Thank you,

    • Wendy says:

      That’s a great question, Liz! There isn’t an exact right way to try the DAO supplement. Here’s one approach:

      • Try DAO for 2 – 3 days on your unrestricted diet (with each meal).
      • Then try the lower histamine diet as described in the Practical Guide (without DAO).
      • If the diet has helped and you have a better understanding of which foods are most problematic, see if the DAO supplement helps you tolerate these foods.

      Keep a journal of what you discover at each step. It is easy to forget.

  2. Martha says:

    Hi Wendy,
    Thank you for your content and website. Very helpful. HisDAO is a supplement I’ve recently used from Xymogen. I was also recently tested in US from Dunwoody Labs. Have you heard of their Advanced Intestinal Barrier Assessment test? This test will measure DAO and Histamine levels..plus more. Interested in your feedback. Thank you. Martha

    • Wendy says:

      Similar to many of the tests available, this test is based on science, but the usefulness has never been researched. Blood DAO, histamine, zonulin are important in health. There are a few studies with DAO and histamine, but a lot with zonulin. However, before I would recommend a test, I would like to see studies that take it from theory to clinical relevance.
      The important “test” is if you notice a substantial improvement with the DAO supplement.

  3. Catherine Michealson says:

    I’ve been diagnosed recently with indalent Systemic Mastocytosis. Is burning mouth a symptom. Chewing gum is the only thing that helps
    Where can I get a copy of your diet

    • Wendy says:

      With so many symptoms associated with mast cell disease, it is hard to say what is and what is not a symptom. Mouth Burning Syndrome is probably more common in mast cell disease than the general population, but that does not mean that it can be directly attributed to the disease. Your specialist would be the best person to talk with about this.

      Wendy’s Low Histamine Diet Guidelines can be found on the Practical Guide to the Low Histamine Diet. The low histamine diet is an “educated guess,” based on client reports. There are several variations of this diet on the internet and there isn’t a “correct diet.” The best diet is very individual.

  4. Elke Puglak says:

    Is anyone else getting migraines or headaches from Umbrellux Dao? It helps most of the other histamine symptoms but gives me a nasty migraine or headache every time I take it. I have never eaten pork, but was getting desperate. I am down to eating the same 10 foods each day. Am considering sprouting peas. Anyone had relief with the pea shoots? I have been on a low histamine, low oxalate, low tyramine diet for 18 months.

    • Wendy says:

      Hi Elke- I apologize for the late response. It’s been a busy week! I have not had that many people report that sprouted peas improved their symptoms. However, sprouts are nutritious. If you have the time, it is worth trying. My specialty is helping people expand their diet, so please let me know if you need assistance. You can find further details at:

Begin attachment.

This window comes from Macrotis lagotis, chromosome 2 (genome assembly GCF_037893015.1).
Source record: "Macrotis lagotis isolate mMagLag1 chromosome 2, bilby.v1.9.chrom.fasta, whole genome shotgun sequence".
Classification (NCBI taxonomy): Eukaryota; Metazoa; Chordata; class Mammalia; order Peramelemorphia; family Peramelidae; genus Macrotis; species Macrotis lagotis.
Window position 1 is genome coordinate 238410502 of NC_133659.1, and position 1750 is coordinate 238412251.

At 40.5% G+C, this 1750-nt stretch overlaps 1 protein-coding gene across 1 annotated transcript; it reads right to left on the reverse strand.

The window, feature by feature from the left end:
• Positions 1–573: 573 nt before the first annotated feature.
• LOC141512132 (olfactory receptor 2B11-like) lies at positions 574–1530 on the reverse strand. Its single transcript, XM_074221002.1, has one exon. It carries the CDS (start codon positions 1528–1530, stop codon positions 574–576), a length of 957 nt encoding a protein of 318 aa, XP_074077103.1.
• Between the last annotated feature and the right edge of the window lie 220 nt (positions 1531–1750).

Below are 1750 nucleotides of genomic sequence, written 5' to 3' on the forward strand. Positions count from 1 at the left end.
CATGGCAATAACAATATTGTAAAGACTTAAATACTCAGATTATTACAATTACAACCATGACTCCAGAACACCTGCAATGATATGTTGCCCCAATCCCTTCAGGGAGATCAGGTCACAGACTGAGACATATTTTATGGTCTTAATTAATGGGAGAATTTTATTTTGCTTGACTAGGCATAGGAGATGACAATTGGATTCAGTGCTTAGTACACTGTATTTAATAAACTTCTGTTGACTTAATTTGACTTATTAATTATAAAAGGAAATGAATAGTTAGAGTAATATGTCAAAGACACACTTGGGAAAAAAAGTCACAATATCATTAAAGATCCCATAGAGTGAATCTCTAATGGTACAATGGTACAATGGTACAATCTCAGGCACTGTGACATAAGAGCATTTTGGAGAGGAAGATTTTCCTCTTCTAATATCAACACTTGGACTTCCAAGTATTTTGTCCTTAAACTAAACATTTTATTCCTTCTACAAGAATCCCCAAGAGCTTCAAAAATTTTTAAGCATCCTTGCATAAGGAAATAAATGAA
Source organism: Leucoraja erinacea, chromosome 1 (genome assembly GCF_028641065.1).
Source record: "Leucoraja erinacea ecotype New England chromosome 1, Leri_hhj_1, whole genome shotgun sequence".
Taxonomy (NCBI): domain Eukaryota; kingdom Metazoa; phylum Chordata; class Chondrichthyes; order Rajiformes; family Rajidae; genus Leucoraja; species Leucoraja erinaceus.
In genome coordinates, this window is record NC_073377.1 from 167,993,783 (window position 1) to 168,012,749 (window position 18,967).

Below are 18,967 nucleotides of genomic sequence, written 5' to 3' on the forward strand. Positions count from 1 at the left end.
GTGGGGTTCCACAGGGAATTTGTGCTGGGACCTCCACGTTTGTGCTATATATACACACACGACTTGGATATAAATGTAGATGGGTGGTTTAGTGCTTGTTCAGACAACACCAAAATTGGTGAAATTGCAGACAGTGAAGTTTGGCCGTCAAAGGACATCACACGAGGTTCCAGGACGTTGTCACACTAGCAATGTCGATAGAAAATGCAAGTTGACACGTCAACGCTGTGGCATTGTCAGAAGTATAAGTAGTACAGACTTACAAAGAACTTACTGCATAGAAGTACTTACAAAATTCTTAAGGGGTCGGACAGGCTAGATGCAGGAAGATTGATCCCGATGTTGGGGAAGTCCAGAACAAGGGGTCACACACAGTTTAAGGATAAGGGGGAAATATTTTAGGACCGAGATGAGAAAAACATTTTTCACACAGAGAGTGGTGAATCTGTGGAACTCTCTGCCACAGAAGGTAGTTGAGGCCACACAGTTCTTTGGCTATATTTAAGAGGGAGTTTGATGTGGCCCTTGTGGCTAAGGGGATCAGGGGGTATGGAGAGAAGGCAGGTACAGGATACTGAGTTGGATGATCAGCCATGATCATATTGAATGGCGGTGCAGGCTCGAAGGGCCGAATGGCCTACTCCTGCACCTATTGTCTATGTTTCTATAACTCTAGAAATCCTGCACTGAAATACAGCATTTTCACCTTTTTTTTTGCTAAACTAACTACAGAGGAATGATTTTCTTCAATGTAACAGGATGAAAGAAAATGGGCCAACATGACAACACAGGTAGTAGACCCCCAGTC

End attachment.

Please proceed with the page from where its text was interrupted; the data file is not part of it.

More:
5. RG says:

    What about Hist-DAO?
    My Functional Medicine Medical Doctor here in Canada has just recommended this product to me.
    I would like to do more research before taking it though.

    Thank you,

  6. Bonnie says:

    are there any DAO supplements without PORK?

    • Wendy says:

      Hi Bonnie – DAO is made by one company (Sciotec) and it is derived pork kidney. DAO is available under many different brand names, but they all have the same DAO. Peas sprouts may possibly be a source of DAO. Sprouts have many other nutrients as well. Even if they don’t help your symptoms, they will give you a nutrient boost (hopefully, you tolerate them). Here’s an article: http://www.low-histamine.com/tag/pea-sprouts/

      • Dama says:

        Dear Wendy,

        There are other supplements with greater DAO enzymatic activity, such as DAOfood (recommended when the predominant symptoms are digestive) or Migrasin (recommended when the predominant symptom is migraine). These products are presented in tablets or mini-tablets with gastric protection.

  7. Bonnie says:

    please help me find a DAO supplement without pork.

  8. Greg Speagle says:

    I there a supplier for Umbrellux DAO in Canada?

  9. Greg Speagle says:

    Is there a Supplier in Canada for Umbrellux DAO

  10. June Tucker says:

    Very interesting explanation regarding DAO. I have a major problem with histamine intolerance. I have been on a low histamine diet for over 9 months but continue to have problems when re-introducing foods. Diet is very limiting, especially so when I have osteoporosis. My nutritionist doesn’t support my suggestion of trying a DAO supplement, wanting me to continue taking probiotic. This problem does make for a very miserable existence, especially when things flare up badly.

    • Wendy says:

      I feel that health care professionals should be supporting their clients on the journey, rather than directing it. I would encourage you to try the diamine oxidase supplement, but making only that one change (so you know if it is helping). The good news is hat you will know quickly (see article). My speciality is helping clients reintroduce foods, so my services would be a good fit for you.